22 July, 2015
I cannot convey my boundless appreciation for my birthday wishes. I, nevertheless, must take this moment to be—well, to be honest—myself. I am cis-gender, faggot, homoromantic, and a writer. Now all of these may not be the most important aspect in singularity, but together they make up a fair majority of my personality, or at least its framework. As a cis-gender individual, I have absolutely no idea the pain, and suffering transpeople go through; however, if I may throw in my 2 cents worth on one issue: a name. My name is legally Joshua Alan Victor Wilson. By cultural convention most would call me Joshua, or some derivative thereof. I, however, go by my second middle name, Victor. I have done as such since I was 17 applying for college. That is a decade of transitioning from one name to another. Anyone who knows me knows how infuriated I become when called Joshua, or some derivative thereof. Now, add a lifetime of self-loathing, a culture that stigmatises your existence, and ignores your pain: that is one iota of what a transperson must feel when one calls him/her by his/her previous name. Do not be a dick: I will be one back, and trust me: mine is probably bigger, and if it is not, it is definitely better.
‘Faggot’ is a term to disparage those who identify as homosexual, or gay, or at least that is that which mainstream has dictated. I, however, am proud to be a faggot. ‘Faggot’ is what the rioters at Stonewall were called, ‘faggot’ is the translation for the word used by the Nazis towards the imprisoned people of the pink triangle, ‘faggot’ is the term for a person fighting for equality with every fibre of his/her being, and ‘faggot’ is the term I use with pride to tie myself to that legacy. For every time someone uses ‘faggot’ to lower me, I close into the legacy of those people; therfore, call me it, and make me follow in their footsteps.
Homoromantic is used to identify those who form romantic liaisons with those of the same-sex. I form many romantic liaisons with men, for I do not limit myself to one. ‘One’ forms the paths of monotheism, monotony, monochrome, and monogamy. Those paths work for many, and for them, I wish them well. I, yet, will not be denied the opportunity to take a different path whether it be the one less-travelled or the 5/805 split. To limit myself is to censor myself, and censorship is flatly wrong. I, therefore, form liaisons with men to grow within my own boundaries, and not to prune others’ in society. For society is the sum of its peoples, and I am one of those. My expansion will not be denied no matter which way it grows.
Writer. This is the hardest for me, ironically, to write. For how can one deign to identify with something without the social support group? I have never identified readily as a writer: perhaps when I have reached the ripe age of great writers I will, but until then, I must satiate myself upon the nectar of reality: its bitter juices spell out one truth: I am a writer. I therefore charge myself for the next year to go forth, and create. 27 years have taught me many stories, many characters, many lessons, and many unknowns.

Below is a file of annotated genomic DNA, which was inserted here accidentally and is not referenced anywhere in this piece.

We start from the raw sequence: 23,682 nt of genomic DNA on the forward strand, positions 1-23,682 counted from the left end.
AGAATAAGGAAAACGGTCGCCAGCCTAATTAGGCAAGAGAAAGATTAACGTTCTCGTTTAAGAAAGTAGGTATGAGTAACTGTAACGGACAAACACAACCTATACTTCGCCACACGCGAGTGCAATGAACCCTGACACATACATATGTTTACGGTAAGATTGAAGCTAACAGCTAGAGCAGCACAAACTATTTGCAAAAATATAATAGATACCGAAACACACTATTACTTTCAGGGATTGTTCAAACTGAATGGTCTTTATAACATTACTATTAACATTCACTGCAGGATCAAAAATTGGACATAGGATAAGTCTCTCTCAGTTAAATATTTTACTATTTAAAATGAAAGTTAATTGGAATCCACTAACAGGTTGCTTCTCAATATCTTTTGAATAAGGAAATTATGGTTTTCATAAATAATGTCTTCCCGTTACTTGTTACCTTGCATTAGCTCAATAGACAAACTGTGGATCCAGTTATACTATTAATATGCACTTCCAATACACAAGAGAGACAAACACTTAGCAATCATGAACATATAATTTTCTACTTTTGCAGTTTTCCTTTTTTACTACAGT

I end this rather short letter in retrospect. 27 years ago, I was birthed. 26 years ago, I have my first memory. 25 years ago my molestation began. 24 years ago I began classes full-time. 23 years ago, I remember my first spanking to which I have formed my thoughts on striking children. 22 years ago, my molestation ended. 21 years ago, my second grade teacher taught me how hate really felt. 20 years ago, my summer school teacher taught me that I could create through words. 19 years ago, I remember being an outsider for the first time. 18 years ago, I remember not caring anymore about being an outsider. 17 years ago, I forgot that lesson: I swallowed the entire contents of the medicine cabinet, and two weeks later my father’s father was put in for child molestation charges—good note: I did come out that year though. 16 years ago, I realised family is not about D.N.A. as many claimed to love me, but stood by a molester. 15 years ago, the largest fight I have ever had with my sister: it left me with a scar on my foot, and a black-eye on her. 14 years ago, I walked into Arkansas flame a-blazing. 13 years ago, I looked at my great grandmother as she denounced everything I am. 12 years ago, I lost my virginity at Beltane because I am that pagan. 11 years ago, I became the talk of the school for a whole 5 minutes upon wearing high-heels to class. 10 years ago, I realised that I was an adult, maybe not a good one but at least I had my moments, as a guy threw a trashcan at me, threatened my life, and my friends’ lives: I simply turned back to my conversation and ignored him. 9 years ago, college changed me: knowledge was not something to be gained, but something to live for. 8 years ago, I began my affair with alcohol. 7 years ago, my mother’s family seemed to give up every truly understanding me—sad as I have a slight soft spot for them—. 6 years ago, I gave up ever trying to understand myself. 5 years ago, I learnt just how much I need learning. 4 years ago, I was let down by the institution that guaranteed me support. 3 years ago, I graduated. 2 years ago, I moved to a new place for new adventures. 1 year ago, I started to piece my life together. This year, well, I cannot spoil the ending, can I?
– J.A. Victor Wilson